How College Works – Faculty Connections are Key

Recently, the president of Samford University, Dr. Andrew Westmoreland, offered the following succinct summary of a book entitled How College Works, by Dan Champion and Christopher Takacs: According to their research, “A great college experience is built on relationships with two or three friends and meaningful encounters with one or two faculty members.  Everything else, according to Champion, pales by comparison.” Here are the book’s major recommendations for improving the learning environments at colleges, as summarized by Dr. Westmoreland:

1.  Deploy the best teachers for maximum impact.  He says that it is okay–even preferable–for good teachers to teach large classes because it improves the chance that all students will encounter good teachers, hopefully in their first semester. It is a mistake to offer small sections of first- and second-year courses, taught by bad teachers. The bad teachers should teach upper level courses where they will do less damage.

2.  Use space to help people meet. In an interesting observation, Champion says that long halls in residence halls with shared bathrooms offer the greatest chance that new students will develop friends. Apartment-style housing is not friendly toward friend development.  Spaces on campus should prompt “hanging out.”

3.  Use strategic scheduling to improve the odds for learning. The best teachers and courses should be placed in the best time slots. Champion calls for active management of scheduling by deans and department chairs.

4.  Help motivated students find each other. His suggestions here apply primarily to extra-curricular organizations, but he also offers the observation that an invitation to dinner at a faculty home is perhaps the greatest single factor in promoting long-lasting student satisfaction.

5.  Focus especially on students’ early careers. He offers nothing surprising on this subject to long-time observers of new student orientation, but he affirms a strong effort to achieve a positive welcome to the campus for all students. Also, learn their preferred names and call them by their names.

6.  Use the arithmetic of engagement. The arithmetic needs to be focused on connecting those few, key relationships.

I would like to add a personal comment with regard to number 4 above. This past spring, my staff implemented a Home Group program at Samford University. The idea is that groups of 10-12 students meet weekly in the home of a faculty or staff member to share a meal, Bible study, prayers, spiritual conversation, etc. The kickoff was tremendous with remarkable student participation and faculty support. This fall we anticipate nearly 30 groups hosted by Samford employees. We got the idea from a campus ministry at Pepperdine University, and would love for others to steal it too and report back about how it works.

Do you remember visiting the home of a faculty member during your university years? How did the experience shape your college experience?

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Teamwork: Campus Ministry in a Multi-Staff Context

Many campus ministers work solo, without a staff, without an on-site boss, without a building, without an office, without much of a budget, and with little more in resources than a laptop and a cell phone. My early years in campus ministry were like this (sans cell phone), and while challenging, these were exhilarating years. With age and new contexts come additional responsibilities, with all of the associated advantages and challenges. So here are a few thoughts about working in a multi-staff context for those who may be new to that reality, or like me, still learning.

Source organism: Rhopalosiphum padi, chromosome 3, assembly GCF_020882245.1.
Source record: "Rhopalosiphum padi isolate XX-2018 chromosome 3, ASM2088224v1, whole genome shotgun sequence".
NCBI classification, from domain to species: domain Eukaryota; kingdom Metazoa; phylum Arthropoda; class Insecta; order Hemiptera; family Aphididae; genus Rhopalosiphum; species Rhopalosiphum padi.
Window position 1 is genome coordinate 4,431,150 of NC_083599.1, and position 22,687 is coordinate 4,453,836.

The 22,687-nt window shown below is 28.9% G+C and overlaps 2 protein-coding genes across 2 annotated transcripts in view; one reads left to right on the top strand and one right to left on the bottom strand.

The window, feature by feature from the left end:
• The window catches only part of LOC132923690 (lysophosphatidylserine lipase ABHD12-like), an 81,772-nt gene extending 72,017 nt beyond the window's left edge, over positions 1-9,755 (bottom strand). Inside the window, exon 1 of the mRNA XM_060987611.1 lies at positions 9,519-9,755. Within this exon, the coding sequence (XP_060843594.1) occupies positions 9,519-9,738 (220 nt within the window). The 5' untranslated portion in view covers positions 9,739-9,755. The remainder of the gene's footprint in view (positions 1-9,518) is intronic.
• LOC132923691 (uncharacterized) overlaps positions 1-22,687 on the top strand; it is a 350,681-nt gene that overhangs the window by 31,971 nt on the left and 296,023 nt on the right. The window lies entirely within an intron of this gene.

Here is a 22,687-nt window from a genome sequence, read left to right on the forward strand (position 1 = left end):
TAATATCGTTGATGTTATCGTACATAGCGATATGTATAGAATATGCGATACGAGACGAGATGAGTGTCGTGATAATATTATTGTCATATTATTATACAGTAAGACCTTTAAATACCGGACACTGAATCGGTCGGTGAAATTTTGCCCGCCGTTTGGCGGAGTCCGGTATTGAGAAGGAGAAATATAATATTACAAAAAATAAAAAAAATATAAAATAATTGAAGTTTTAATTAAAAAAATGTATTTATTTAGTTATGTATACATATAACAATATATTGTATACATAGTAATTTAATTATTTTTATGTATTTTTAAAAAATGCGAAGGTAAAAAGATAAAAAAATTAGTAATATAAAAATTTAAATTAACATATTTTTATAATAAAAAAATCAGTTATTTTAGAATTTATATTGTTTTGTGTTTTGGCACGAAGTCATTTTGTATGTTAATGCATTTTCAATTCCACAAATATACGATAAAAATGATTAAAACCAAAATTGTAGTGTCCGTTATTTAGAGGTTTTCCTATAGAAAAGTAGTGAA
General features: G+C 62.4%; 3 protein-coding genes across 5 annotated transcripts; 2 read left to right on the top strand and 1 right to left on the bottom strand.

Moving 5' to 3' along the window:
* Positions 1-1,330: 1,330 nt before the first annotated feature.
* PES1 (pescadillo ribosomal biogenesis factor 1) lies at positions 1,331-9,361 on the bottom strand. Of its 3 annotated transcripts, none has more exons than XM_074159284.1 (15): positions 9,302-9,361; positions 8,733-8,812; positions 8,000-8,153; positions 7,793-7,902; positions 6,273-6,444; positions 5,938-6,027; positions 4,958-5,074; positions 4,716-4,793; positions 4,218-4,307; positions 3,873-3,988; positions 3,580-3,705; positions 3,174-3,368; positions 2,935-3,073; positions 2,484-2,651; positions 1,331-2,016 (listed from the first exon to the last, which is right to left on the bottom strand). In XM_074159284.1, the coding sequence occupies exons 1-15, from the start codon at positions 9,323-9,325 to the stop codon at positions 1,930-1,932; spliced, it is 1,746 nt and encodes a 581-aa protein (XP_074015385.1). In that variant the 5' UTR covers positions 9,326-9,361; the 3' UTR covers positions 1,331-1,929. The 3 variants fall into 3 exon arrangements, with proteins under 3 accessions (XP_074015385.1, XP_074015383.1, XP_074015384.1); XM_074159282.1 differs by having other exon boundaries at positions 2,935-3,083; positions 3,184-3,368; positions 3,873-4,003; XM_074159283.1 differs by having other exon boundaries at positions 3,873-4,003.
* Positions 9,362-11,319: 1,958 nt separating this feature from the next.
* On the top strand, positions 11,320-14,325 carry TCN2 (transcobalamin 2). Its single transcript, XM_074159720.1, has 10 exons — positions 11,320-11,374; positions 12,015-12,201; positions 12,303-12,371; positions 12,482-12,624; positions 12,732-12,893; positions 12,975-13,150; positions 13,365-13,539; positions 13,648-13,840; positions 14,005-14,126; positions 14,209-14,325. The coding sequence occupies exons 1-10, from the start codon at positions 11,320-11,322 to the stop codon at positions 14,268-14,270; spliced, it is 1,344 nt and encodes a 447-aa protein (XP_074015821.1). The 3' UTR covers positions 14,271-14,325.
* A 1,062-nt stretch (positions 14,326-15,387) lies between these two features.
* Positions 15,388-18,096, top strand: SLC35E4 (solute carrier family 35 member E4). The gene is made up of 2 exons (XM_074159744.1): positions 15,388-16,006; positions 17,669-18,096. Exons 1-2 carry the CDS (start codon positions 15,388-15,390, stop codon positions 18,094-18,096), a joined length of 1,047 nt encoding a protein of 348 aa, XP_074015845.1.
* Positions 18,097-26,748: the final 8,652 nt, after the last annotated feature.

1. Be slow to hire. Most organizations hire quickly and fire slowly. Arguably, the reverse is preferable. Add team members only when necessary and remember that employees represent long-term fixed costs. Take time to hire correctly. Get proper training to do this well. Hire attitude and teach skills. Businesses often know more about hiring than most ministries and non-profits. Learn from the business world, but apply it to a ministry context appropriately.

2. Adding staff increases complexity. With each new staff member, the number of relationships to manage grows exponentially. A team of two people have only 2 working relationships to manage (mine with him + his with me). When a team of two adds a third, the relationships involved increase from 2 to 6 (3 people x 2 relationships each). The increase in relational complexity means that, for example, adding a part-time staff person who works 20 hours per week will not increase productivity by 20 hours.

3. Adding staff increases supervisory demands. As a supervisor, it is tempting to think that adding a staff member will save you time. It does, but not as much as you might initially think. If you do them well, training, oversight, and evaluation take time. With each new staff member, a supervisor will spend less time doing campus ministry and more time supervising campus ministers.

4. Teamwork takes time. A cohesive vision and unified mission take time to build, time to maintain, time to tweak, and time to change. Regular meetings, retreats, and informal conversations are needed for a team to thrive. Some teams require more time than others, so leaders must manage their expectations about the time they must devote to nurturing an effective team. Teamwork at its best is a beautiful thing, and like all beautiful things, it doesn’t happen by accident.

5. Disagreement is good. Consensus is ideal. Disunity is destructive. The more experienced and talented your team, the more you will have disagreements. Some view disagreement as a negative. I do not. Disagreement can yield the kind of dynamic tension that results in better decisions. I encourage disagreement. I expect it. I am comfortable with it. I see it as a positive sign that my team is thinking deeply and engaging passionately in our work together. Ideally, disagreement eventually yields compromise and consensus. Occasionally, a leader must make a decision in the absence of unanimity, but this should be rare and should involve minor issues. Once the decision is made, each member should be able to stand behind it in unity with a clear conscience. Otherwise the decision should be delayed or, as a last resort, the team restructured.